Wingdams are often common in big rivers to funnel the current towards the river channel to keep it deep for barge traffic.
They are rock structures that can protrude from the surface, or be a couple of feet below the surface.Wingdams that hold walleyes typically have a moderate current and clean rock. If a wingdam has too strong of a current, then it will be difficult to fish and the walleyes won't stick around it. Look for walleyes near wingdams when water conditions are either normal or low. If water conditions are too high, they may be dangerous to fish, or very hard to work. Most wingdam fishing occurs in the fall, because water levels are typically lower that time of year.
Wingdam current is slowest on the shore end and fastest along its channel end, either end could hold active fish, but they usually stick with an area where the current is to their liking. Usually this is on the upstream edge of the wingdam in the small eddy that is formed. If the walleyes are actively feeding, they could also be right on top of the structure.
It is possible to work the wingdams in a number of ways. Start with a 3-way rig composed of a 2 ounce-pencil weight on a 12" inch 12-lb. test dropper coupled with a minnowbait on a four-foot leader. Troll parallel to the upper lip of the wingdam, and make slight S-curves with your motor. This will help you pinpoint how far away the fish are from the structure. If you hook a fish, keep a mental note of how close it was to the wingdam, for future reference.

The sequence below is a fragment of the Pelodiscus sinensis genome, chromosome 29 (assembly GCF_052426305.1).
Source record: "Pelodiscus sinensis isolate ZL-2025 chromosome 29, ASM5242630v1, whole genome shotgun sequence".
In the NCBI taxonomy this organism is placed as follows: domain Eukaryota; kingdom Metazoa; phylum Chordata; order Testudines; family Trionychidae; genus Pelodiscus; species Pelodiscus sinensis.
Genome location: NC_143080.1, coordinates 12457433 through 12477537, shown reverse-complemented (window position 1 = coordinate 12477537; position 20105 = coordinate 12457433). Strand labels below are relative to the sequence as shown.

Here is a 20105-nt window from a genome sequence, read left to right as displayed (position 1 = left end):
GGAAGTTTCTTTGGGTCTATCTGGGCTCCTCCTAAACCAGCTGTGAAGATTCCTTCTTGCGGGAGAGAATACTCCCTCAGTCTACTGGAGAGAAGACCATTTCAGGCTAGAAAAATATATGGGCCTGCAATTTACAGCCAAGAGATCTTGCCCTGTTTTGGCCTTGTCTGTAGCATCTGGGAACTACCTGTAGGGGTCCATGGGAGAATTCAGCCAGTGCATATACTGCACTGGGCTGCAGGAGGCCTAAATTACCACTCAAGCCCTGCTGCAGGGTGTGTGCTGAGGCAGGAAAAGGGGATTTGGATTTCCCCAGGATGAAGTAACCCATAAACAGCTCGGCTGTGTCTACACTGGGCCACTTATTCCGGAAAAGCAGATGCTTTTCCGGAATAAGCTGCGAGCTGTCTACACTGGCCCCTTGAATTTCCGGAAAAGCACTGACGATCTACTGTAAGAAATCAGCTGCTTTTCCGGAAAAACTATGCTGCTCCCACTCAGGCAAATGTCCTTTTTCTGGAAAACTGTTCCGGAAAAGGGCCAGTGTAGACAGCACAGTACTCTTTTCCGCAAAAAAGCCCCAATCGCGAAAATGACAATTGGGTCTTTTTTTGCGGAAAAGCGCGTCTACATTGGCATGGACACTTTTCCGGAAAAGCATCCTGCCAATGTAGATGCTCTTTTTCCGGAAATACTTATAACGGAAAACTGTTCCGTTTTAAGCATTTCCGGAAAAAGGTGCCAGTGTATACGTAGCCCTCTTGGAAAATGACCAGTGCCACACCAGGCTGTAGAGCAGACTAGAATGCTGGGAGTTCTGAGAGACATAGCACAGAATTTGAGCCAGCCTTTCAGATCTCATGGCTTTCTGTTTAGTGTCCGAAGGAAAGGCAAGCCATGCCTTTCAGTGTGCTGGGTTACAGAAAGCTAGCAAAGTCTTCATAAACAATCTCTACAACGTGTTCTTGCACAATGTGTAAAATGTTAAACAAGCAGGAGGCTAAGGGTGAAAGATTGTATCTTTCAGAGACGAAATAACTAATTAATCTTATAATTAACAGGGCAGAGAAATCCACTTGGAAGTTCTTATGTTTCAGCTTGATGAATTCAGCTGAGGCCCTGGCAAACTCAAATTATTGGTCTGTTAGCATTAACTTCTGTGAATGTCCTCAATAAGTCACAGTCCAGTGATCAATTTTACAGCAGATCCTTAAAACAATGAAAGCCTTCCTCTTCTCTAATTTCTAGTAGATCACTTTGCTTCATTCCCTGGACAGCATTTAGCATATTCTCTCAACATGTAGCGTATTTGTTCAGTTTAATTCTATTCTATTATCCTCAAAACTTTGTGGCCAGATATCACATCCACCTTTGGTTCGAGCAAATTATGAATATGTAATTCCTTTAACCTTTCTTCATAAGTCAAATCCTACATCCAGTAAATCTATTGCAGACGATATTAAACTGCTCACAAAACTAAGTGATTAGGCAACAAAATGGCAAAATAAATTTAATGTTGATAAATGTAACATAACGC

Once you have the fish closed in on the structure, you can use a presentation to get closer to the fish. Pitch jigs with curlytails to where you had success earlier. Or, if you didn't hook up with any walleyes before try this approach: pitch jigs to the top of the structure and slowly hop the jig all the way to the bottom of the wingdam. For boat control, you can either anchor upstream, or keep yourself near the structure with your trolling motor.
When selecting a jig for this method, make sure that you can feel the bottom with every short hop. If you cannot, then you will need a heavier jig. Most fish will hit when the jig is on the upper portion of the wingdam, and if you feel a tap, set the hook immediately.
If you happen to get snagged, there is an effective way to loosen your jig. Let out line so the current takes it downstream forming a large ‘U." When you have let a good amount of line, jerk your rod sharply, the pressure of the current pushing downstream helps pull your jig in the opposite direction of you, and should come free most of the time.
-Walleyes usually rest on the flat bottom above a wingdam. They move into the eddy on the front slope of the wingdam or right on top of the wingdam to feed. Walleyes in the downstream eddy are rarely active, and harder to reach.
-Current speed varies over the length of a wingdam. As a rule, the current is slower near shore and fastest at the channel end of the wingdam. The fish position themselves where the current is just right.
-Angle your casts downstream when fishing on a wingdam or along a riprap shoreline. Should you get snagged, feed line until a 10- to 20-foot belly forms downstream of your lure.
-Close your bail, let the current pull your line tight and then give a sharp jerk with your rod. This exerts a downstream pull that usually frees the bait.